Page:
The attorney for a hit-and-run driver convicted of killing his girlfriend filed a lengthy rebuke of Hennepin County Attorney Mike Freeman Thursday for making what she says were inflammatory post-verdict comments that maligned her client and were calculated to influence sentencing.
Public defender Nancy Laskaris’ three-page memo accused Freeman of making “several misleading comments to the media” soon after jurors found 21-year-old Michael L. Campbell guilty of criminal vehicular homicide in the September late-night crash in northeast Minneapolis that killed Ria Patel, 20, of Eden Prairie.
Freeman’s statements spoken to media and delivered in a news release included that Campbell “was probably drunk” and driving 65 miles per hour, and that Campbell also tried to pin blame for the crash on Patel giving him a kiss about the time of impact.
Laskaris alleged in her filing that Freeman’s “comments clearly were made with the intent to influence sentencing.” Freeman said after the verdict that his office will seek from Judge Fred Karasov a sentence many months longer than what state sentencing guidelines recommend.
In an e-mail to the Star Tribune, Laskaris added that the county attorney “has once again made inappropriate and inflammatory statements to the media intended to influence the sentence of a defendant in an open case that he is prosecuting.”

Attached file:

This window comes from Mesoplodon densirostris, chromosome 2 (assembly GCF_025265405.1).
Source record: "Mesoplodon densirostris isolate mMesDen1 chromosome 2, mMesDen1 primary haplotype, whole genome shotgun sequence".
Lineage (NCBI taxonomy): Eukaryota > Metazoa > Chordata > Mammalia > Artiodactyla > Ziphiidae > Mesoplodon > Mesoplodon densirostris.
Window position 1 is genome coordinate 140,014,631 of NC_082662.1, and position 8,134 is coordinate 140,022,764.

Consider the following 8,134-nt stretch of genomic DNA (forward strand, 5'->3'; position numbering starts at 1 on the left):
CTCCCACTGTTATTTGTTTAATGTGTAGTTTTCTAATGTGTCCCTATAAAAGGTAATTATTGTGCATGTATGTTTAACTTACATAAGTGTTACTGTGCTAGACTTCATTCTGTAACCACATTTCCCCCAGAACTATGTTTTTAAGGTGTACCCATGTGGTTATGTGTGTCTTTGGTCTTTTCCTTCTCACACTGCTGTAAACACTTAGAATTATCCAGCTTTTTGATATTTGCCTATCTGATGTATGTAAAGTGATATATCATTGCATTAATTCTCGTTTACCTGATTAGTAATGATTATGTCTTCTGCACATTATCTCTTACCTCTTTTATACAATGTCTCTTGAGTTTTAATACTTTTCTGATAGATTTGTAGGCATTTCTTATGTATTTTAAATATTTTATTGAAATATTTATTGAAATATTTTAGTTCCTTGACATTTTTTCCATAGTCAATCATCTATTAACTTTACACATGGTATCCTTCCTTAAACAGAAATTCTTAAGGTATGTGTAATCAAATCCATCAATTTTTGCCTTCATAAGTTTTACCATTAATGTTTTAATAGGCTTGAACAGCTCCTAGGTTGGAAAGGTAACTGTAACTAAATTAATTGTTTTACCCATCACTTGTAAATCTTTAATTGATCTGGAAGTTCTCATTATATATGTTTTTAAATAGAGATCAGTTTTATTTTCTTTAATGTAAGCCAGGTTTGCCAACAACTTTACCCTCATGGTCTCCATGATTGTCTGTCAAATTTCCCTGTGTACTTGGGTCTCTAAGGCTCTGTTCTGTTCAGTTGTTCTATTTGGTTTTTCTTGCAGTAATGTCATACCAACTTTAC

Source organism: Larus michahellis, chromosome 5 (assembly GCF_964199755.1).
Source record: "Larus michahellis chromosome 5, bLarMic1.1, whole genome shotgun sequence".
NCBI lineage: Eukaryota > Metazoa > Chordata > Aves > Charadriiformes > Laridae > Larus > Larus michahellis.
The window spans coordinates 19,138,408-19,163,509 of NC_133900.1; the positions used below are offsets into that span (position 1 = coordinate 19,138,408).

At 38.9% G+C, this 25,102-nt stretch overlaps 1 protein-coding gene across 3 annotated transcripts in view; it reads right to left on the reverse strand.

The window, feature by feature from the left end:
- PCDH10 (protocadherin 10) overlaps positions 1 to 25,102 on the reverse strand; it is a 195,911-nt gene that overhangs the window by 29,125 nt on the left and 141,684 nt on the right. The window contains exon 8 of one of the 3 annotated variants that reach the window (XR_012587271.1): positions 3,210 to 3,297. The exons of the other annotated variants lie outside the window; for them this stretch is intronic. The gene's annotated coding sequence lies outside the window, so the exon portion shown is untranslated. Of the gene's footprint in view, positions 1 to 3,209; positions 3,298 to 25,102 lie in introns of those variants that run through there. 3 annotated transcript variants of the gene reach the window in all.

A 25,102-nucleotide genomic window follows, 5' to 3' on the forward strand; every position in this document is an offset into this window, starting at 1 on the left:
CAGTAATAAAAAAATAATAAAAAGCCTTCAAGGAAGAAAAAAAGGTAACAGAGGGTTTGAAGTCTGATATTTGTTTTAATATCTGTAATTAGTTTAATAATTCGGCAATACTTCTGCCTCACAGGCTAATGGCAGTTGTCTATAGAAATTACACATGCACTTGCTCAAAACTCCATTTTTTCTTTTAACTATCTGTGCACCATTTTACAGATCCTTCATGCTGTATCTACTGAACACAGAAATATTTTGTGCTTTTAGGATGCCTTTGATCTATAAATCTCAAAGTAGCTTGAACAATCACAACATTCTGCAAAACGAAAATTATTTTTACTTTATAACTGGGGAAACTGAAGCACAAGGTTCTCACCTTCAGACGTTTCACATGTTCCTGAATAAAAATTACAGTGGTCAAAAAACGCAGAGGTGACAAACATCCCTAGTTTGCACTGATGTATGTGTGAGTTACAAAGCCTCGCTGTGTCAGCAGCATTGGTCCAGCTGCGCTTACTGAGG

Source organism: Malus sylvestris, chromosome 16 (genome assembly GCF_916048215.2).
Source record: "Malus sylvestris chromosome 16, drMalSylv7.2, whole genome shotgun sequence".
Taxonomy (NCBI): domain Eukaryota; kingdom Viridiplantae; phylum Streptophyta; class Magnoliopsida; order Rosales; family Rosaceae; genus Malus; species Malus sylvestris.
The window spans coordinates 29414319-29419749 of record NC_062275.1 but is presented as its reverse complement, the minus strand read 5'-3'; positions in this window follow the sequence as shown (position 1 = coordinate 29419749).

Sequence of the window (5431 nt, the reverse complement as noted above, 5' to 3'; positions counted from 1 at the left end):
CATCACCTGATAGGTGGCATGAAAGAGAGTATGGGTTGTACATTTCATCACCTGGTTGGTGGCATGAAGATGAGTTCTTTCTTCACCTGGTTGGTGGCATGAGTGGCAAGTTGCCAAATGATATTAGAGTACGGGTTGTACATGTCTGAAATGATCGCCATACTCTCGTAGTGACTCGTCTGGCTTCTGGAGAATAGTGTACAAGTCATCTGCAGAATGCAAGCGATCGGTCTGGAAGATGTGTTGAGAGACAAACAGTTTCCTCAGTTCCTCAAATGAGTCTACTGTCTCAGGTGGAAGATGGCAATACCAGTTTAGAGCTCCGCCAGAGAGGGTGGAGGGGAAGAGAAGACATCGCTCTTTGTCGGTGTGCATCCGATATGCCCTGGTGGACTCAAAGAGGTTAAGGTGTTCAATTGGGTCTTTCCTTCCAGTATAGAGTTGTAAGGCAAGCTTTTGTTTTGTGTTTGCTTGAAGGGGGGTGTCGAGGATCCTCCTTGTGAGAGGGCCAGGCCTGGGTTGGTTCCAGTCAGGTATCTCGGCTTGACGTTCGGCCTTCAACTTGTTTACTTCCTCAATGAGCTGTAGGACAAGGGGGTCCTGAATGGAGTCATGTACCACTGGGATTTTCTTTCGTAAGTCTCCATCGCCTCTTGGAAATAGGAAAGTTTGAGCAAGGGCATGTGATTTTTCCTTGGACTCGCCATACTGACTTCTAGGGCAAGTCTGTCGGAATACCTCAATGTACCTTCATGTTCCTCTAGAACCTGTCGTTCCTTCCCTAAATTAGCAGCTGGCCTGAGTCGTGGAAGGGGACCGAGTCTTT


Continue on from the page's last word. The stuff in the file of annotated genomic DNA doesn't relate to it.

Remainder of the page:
And given that Freeman’s comments “have now been disseminated, it is my responsibility to respond so as not to allow my client ... to continue to be unfairly maligned in the media.”
Laskaris added that “not that the judge is going to be intentionally influenced” by Freeman’s comments come sentencing on April 5, but “he could be, potentially.”
Freeman’s office responded to the defense attorney’s allegations with a one-sentence statement: “We are not going to relitigate the trial, and nothing said by Mr. Freeman could in any way prejudice the defendant.”
Laskaris’ filing also reargued many points made against Campbell during the trial. The memo countered that there were witnesses who said Campbell was not drunk and that physical evidence shows he was traveling barely above the 30 mph speed limit.
She also challenged Freeman’s contention that Campbell tried to make members of Patel’s family believe she was still alive while he communicated with them after the crash. Rather, she said, he held out hope for many hours afterward that she had survived and called her cellphone several times wishing she would answer.
Freeman’s contention that Campbell fled to St. Michael, where his parents live, and “came up with a new story” in his day and a half as a fugitive also drew a rebuke from Laskaris. She said her client was despondent over the crash and tried three times while in the northwest suburb to kill himself. She said he was arrested while in his mother’s locked garage with a car engine running.
Laskaris will be retiring this summer after 33 years as a public defender in the county. She said that having just a few more months on the job, which includes reaching plea agreements with prosecutors, had nothing to do with her challenging Freeman so publicly and in the court record.
“Anyone who knows me would not doubt that,” she said. “I’m not afraid to say what I think.”